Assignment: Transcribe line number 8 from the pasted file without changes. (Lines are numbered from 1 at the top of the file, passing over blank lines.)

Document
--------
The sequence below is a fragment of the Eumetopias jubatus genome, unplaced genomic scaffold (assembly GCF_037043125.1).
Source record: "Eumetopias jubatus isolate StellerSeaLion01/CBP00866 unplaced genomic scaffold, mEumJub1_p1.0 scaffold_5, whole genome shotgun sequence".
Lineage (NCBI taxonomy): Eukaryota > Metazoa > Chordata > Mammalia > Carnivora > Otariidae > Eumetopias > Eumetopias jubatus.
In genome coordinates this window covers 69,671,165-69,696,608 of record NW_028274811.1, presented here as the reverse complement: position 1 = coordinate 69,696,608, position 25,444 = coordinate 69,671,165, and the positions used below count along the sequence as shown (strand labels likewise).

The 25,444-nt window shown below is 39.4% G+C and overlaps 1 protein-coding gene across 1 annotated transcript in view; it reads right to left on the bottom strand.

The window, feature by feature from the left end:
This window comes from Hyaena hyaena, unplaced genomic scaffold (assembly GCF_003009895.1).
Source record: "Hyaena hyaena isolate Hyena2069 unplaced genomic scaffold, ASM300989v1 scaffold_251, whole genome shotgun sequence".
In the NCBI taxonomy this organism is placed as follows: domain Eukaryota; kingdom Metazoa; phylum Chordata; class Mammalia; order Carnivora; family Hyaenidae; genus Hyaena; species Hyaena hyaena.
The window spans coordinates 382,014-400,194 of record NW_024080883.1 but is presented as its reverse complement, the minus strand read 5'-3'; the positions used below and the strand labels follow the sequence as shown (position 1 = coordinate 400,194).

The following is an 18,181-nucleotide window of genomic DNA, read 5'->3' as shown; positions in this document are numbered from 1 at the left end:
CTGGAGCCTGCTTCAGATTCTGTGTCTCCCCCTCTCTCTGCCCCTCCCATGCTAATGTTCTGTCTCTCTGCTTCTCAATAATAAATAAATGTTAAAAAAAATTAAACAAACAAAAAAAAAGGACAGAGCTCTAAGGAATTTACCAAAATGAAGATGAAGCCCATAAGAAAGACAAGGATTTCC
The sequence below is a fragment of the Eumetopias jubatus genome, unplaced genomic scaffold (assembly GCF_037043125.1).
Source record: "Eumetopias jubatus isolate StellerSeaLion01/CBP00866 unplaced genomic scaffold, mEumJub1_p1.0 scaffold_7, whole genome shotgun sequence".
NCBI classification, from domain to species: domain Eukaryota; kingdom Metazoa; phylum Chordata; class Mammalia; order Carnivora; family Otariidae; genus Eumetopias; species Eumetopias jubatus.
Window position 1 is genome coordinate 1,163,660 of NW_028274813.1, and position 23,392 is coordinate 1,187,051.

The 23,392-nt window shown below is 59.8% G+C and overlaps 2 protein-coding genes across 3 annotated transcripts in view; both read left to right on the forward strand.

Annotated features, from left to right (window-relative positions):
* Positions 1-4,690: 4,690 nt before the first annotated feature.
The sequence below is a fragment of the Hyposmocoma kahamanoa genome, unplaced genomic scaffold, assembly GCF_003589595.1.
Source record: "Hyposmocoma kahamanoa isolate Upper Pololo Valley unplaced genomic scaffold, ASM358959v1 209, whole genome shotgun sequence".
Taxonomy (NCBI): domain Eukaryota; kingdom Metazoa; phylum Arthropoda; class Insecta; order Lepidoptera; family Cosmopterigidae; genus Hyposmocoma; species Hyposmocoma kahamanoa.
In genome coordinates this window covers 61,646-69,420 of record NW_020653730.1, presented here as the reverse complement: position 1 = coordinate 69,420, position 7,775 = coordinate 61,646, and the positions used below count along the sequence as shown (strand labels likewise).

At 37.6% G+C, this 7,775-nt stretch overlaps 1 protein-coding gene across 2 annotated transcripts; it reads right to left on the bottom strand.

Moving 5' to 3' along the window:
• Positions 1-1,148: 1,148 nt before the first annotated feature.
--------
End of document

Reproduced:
Source record: "Hyaena hyaena isolate Hyena2069 unplaced genomic scaffold, ASM300989v1 scaffold_251, whole genome shotgun sequence".